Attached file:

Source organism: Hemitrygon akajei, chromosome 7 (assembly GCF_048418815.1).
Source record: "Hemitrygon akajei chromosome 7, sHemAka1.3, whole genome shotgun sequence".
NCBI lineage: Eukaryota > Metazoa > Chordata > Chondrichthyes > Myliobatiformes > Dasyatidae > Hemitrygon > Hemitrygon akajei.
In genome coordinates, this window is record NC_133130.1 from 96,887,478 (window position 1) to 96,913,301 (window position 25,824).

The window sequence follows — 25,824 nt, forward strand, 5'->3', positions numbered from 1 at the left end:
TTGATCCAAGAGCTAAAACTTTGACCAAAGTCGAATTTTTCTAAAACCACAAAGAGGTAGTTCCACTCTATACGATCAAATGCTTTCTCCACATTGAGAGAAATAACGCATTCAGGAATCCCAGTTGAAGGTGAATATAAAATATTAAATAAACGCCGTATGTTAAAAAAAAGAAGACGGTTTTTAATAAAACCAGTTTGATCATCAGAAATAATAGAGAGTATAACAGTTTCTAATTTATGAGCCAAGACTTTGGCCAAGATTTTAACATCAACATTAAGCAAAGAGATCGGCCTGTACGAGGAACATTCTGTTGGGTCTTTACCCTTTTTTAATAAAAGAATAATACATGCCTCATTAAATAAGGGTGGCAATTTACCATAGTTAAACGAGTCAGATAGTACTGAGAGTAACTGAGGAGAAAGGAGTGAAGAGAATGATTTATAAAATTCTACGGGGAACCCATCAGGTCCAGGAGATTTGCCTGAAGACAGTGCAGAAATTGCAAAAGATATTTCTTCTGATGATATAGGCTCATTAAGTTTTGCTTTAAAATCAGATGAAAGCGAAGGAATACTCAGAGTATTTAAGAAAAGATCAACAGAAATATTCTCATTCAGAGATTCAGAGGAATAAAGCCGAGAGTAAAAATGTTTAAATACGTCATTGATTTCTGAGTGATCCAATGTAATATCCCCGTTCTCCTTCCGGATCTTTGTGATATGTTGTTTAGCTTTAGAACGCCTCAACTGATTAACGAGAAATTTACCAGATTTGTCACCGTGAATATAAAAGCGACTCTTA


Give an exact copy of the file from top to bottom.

Source organism: Hemitrygon akajei, chromosome 7 (assembly GCF_048418815.1).
Source record: "Hemitrygon akajei chromosome 7, sHemAka1.3, whole genome shotgun sequence".
NCBI lineage: Eukaryota > Metazoa > Chordata > Chondrichthyes > Myliobatiformes > Dasyatidae > Hemitrygon > Hemitrygon akajei.
In genome coordinates, this window is record NC_133130.1 from 96,887,478 (window position 1) to 96,913,301 (window position 25,824).

The window sequence follows — 25,824 nt, forward strand, 5'->3', positions numbered from 1 at the left end:
TTGATCCAAGAGCTAAAACTTTGACCAAAGTCGAATTTTTCTAAAACCACAAAGAGGTAGTTCCACTCTATACGATCAAATGCTTTCTCCACATTGAGAGAAATAACGCATTCAGGAATCCCAGTTGAAGGTGAATATAAAATATTAAATAAACGCCGTATGTTAAAAAAAAGAAGACGGTTTTTAATAAAACCAGTTTGATCATCAGAAATAATAGAGAGTATAACAGTTTCTAATTTATGAGCCAAGACTTTGGCCAAGATTTTAACATCAACATTAAGCAAAGAGATCGGCCTGTACGAGGAACATTCTGTTGGGTCTTTACCCTTTTTTAATAAAAGAATAATACATGCCTCATTAAATAAGGGTGGCAATTTACCATAGTTAAACGAGTCAGATAGTACTGAGAGTAACTGAGGAGAAAGGAGTGAAGAGAATGATTTATAAAATTCTACGGGGAACCCATCAGGTCCAGGAGATTTGCCTGAAGACAGTGCAGAAATTGCAAAAGATATTTCTTCTGATGATATAGGCTCATTAAGTTTTGCTTTAAAATCAGATGAAAGCGAAGGAATACTCAGAGTATTTAAGAAAAGATCAACAGAAATATTCTCATTCAGAGATTCAGAGGAATAAAGCCGAGAGTAAAAATGTTTAAATACGTCATTGATTTCTGAGTGATCCAATGTAATATCCCCGTTCTCCTTCCGGATCTTTGTGATATGTTGTTTAGCTTTAGAACGCCTCAACTGATTAACGAGAAATTTACCAGATTTGTCACCGTGAATATAAAAGCGACTCTTA